One of the first things I discovered when I started in corrections was the importance of teeth. Frankly, I did not think much about these handy items while in nursing school and, working in critical care and orthopaedics before going behind bars, I didn’t have much opportunity to consider them. In addition, my patient population was generally middle-class and affluent, in comparison to my correctional patient population. Needless to say, I had a fiery baptism into the crazy world of dental issues.
Why are dental conditions a concern for correctional nurses? First of all, nurses end up being the first person an inmate sees about a dental concern. This is usually at a receiving screening or through the nursing sick call process. So, nurses must be able to determine the nature of the issue and make a decision about urgency of treatment. A dental episode might be remedied with instruction on self-treatment, may need assignment to the next available dental appointment, may need urgent evaluation by a dentist, or may need emergency treatment in the acute care setting. It requires significant clinical judgment abilities to appropriately manage dental issues.
Another reason dental conditions are a concern for correctional nurses is because there are so many of them in our patient population. Our patients are less likely to have received dental care in the past and many have a lifestyle that does not include high levels of dental hygiene. Therefore dental decay and periodontal disease are seen frequently. Our patients come from violent backgrounds that can result in tooth trauma. They also indulge in high levels of alcohol, tobacco, and drug use. All these substances have a negative effect on dental health. Methamphetamine use, in particular, can cause severe dental erosion and decay. Self-medicating with alcohol and drugs can mask tooth pain. Once incarcerated and withdrawn from these substance, inmates feel increasing mouth pain that leads to dental requests for evaluation and treatment.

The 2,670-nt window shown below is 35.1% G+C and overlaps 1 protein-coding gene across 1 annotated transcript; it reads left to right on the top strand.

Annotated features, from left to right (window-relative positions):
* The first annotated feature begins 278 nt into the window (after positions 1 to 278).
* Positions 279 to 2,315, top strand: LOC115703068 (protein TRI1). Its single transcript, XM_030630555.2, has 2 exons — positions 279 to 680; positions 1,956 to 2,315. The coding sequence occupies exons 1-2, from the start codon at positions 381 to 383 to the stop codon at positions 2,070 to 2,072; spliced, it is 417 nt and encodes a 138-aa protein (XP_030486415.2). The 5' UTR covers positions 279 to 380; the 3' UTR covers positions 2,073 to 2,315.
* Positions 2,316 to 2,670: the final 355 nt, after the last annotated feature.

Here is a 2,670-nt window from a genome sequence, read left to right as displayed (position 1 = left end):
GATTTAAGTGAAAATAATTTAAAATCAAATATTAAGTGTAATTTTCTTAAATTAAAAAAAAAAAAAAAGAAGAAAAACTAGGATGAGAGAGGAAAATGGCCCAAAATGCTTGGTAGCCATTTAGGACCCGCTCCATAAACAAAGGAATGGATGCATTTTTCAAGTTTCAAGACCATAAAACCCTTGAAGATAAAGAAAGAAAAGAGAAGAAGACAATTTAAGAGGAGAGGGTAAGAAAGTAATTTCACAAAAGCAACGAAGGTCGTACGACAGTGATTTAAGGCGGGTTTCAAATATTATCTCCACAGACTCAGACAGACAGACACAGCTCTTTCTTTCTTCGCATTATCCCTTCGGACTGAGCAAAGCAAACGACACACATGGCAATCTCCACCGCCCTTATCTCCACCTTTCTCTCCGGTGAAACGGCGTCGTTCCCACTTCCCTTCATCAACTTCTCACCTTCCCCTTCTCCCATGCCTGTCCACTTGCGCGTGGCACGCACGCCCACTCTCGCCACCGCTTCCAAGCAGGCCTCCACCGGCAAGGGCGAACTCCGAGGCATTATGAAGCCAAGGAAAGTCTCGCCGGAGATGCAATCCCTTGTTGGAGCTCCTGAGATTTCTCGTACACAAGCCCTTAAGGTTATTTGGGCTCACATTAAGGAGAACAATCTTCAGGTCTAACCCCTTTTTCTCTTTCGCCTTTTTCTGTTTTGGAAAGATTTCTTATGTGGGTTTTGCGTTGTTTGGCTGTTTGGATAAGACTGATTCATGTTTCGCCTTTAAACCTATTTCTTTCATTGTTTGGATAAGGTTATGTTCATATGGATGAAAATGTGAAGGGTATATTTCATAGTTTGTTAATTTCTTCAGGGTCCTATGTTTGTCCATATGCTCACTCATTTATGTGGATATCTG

Finally, systemic chronic conditions and infections affect dental health. Nurses who understand the relationship of dental conditions to systemic disease can often activate medical evaluation when a dental manifestation is observed. For example, canker sores or herpes can appear on the mouth of an immunosuppressed individual and periodontal infection can exacerbate blood glucose levels in diabetics.
What have you discovered about dental conditions as a correctional nurse? Share your experiences in the comments section of this post.
Read more about dental issues for correctional nurses in Chapter 7: Dental Conditions from Essentials of Correctional Nursing. Order your copy directly from the publisher. http://www.springerpub.com/product/9780826109514#.UDqoiNZlQf4
Photo Credit: © vladimirfloyd – Fotolia.com